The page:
Tuesday, April 14, 2009

My Sanibel Tree Mystery


Several weeks ago, when parking at the West Wind Inn, I noticed a really interesting tree. I took the time to take photos of it because I wanted to find out what kind it was. I asked several people and nobody knew the name of it. I have searched online, through pictures of tropical trees, off and on since that day, but had not found it.



Since we've been getting a nice rain this afternoon, and I've also been suffering from family withdrawal, I busied myself with more research to find the aforementioned tree. Finally my investigation paid off!

I believe it's a Madagascar Screwpine, (Pandanus utilis). I couldn't find any reason at all for the 'pine' part of the name, because nothing about it is similar to a pine tree. It is grown in tropical climates as an ornamental tree.

Evidently there are male and female trees. The male trees have 2-3 cm long, fragrant flowers that are surrounded by narrow, white bracts. The tree I was looking for was the female tree, which produces flowers with round fruits that are 10 to 20cm in diameter, and have many prism-like sections that are seed pods. This gives them an appearance similar to the pineapple. The seeds or nuts, are edible when roasted; and have a taste similar to the pecan. The heavy heads hang from stout branches and can remain on the tree for over 12 months, until they ripen. Seed pods can produce 4 to 6 plants and propogate easily in moist sand. They are sometimes grown from cuttings.



The large, light green leaves are spirally arranged on the stems. They are usually 90–150cm long and 5–7cm wide, with small white upturned spines along the leaf edges. The leaves are sometimes used, by slicing the leaves into strips and weaving them into craft items.

Stout prop roots are formed from the stem, which helps hold the tree erect and firmly anchor it in loose sand. Screw pine is sand and salt tolerant and can withstand strong winds. They can be grown on dunes to help bind the sand to prevent wind erosion. They are also used for windbreaks to protect other trees and plants that are less salt and wind tolerant.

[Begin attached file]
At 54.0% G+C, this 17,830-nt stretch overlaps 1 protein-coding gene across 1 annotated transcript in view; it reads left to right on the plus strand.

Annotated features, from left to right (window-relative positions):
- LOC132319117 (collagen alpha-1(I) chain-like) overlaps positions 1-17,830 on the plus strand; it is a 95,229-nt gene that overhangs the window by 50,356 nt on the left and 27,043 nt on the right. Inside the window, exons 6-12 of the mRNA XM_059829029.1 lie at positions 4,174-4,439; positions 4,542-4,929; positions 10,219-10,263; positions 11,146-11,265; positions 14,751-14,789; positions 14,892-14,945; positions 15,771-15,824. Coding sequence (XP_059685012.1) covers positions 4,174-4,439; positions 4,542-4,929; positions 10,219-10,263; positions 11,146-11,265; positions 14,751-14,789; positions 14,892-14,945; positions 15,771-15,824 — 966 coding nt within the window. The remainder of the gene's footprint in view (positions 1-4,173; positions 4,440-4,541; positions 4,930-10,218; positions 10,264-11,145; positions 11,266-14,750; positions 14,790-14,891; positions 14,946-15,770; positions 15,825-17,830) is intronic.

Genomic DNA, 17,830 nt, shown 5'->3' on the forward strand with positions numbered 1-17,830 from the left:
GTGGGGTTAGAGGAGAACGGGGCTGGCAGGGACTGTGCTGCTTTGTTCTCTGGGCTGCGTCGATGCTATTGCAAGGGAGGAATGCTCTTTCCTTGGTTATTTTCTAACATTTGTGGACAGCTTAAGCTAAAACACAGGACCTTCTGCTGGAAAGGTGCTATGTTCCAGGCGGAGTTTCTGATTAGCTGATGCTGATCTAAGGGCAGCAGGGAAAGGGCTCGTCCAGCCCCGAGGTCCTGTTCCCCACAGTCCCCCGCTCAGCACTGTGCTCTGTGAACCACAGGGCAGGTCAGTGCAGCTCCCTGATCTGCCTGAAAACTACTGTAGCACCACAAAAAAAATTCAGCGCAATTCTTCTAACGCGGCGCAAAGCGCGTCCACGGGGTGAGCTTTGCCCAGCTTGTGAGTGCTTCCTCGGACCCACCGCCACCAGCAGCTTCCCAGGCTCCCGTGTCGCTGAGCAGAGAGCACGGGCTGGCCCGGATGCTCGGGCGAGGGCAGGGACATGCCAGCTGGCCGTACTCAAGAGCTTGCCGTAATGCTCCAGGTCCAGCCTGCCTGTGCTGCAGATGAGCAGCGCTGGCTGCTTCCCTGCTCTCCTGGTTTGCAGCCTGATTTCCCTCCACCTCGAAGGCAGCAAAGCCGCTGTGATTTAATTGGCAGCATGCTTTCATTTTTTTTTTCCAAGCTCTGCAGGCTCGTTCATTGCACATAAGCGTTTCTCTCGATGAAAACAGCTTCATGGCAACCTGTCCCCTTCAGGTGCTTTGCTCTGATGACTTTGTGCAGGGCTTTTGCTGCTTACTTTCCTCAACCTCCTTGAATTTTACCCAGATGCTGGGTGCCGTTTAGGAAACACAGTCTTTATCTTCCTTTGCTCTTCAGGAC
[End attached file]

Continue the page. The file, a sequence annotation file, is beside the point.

After the tree mystery was solved, I looked outside and this was how the sky looked.


By then, the rain had stopped. Went to take a look on a West Gulf Beach, but it started lightly raining again, so I didn't linger other than to take a few quick photos. There was a scattering of shells at the high tide line. I believe another cold front is passing through, because it was very windy and was getting chilly around 68 degrees. A pretty big change from earlier today, when it was 83 and sunny.







Much better in HD on YouTube by clicking on screen below.

7 comments:

Betsy from Tennessee said...

Glad you found out what it is, Tootie. I did a tree post today also--and showed the fruit from the female trees.

Glad also that you all got some rain. My friend in Fort Myers said that you have been in a drought.

Enjoy your QUIET house tonight.. I know you miss your kids. We're going to Texas on Thurs. to see some of mine. YEAH-RAH..

Hugs,
Betsy

Melli said...

What fascinating trees! Perhaps they are called screwpines because the fruit somewhat resembles pinecones? LARGE pinecones! LOL! You are so clever to have found them!

Our weather today looked much like yours - it is pouring out right now and should continue through tomorrow. I just can't wait to get onto my trip! I'm SICK of this house!

Gayle said...

That's a really neat tree. I think I might have seen some of those when I was in California. Man, that's a big storm brewing. We don't get big storms here very often. They kind of scare me.

antigoni said...

Very interesting information about this strange and beautiful tree. Thanks for sharing. The sea looks so beautiful after the rain.

Snowbird said...

To me it looked line a combination of a palm tree and a mangrove (because of the prop roots). Glad you found out what it was.

Wish we had gotten more rain at our end of the island!

ChrisC and JonJ said...

I never saw such a tree.Really neat looking!I it native to Florida?

Mare said...

Cool tree! Melli took the words right out of my mouth...the fruit looks like a gihugic pinecones!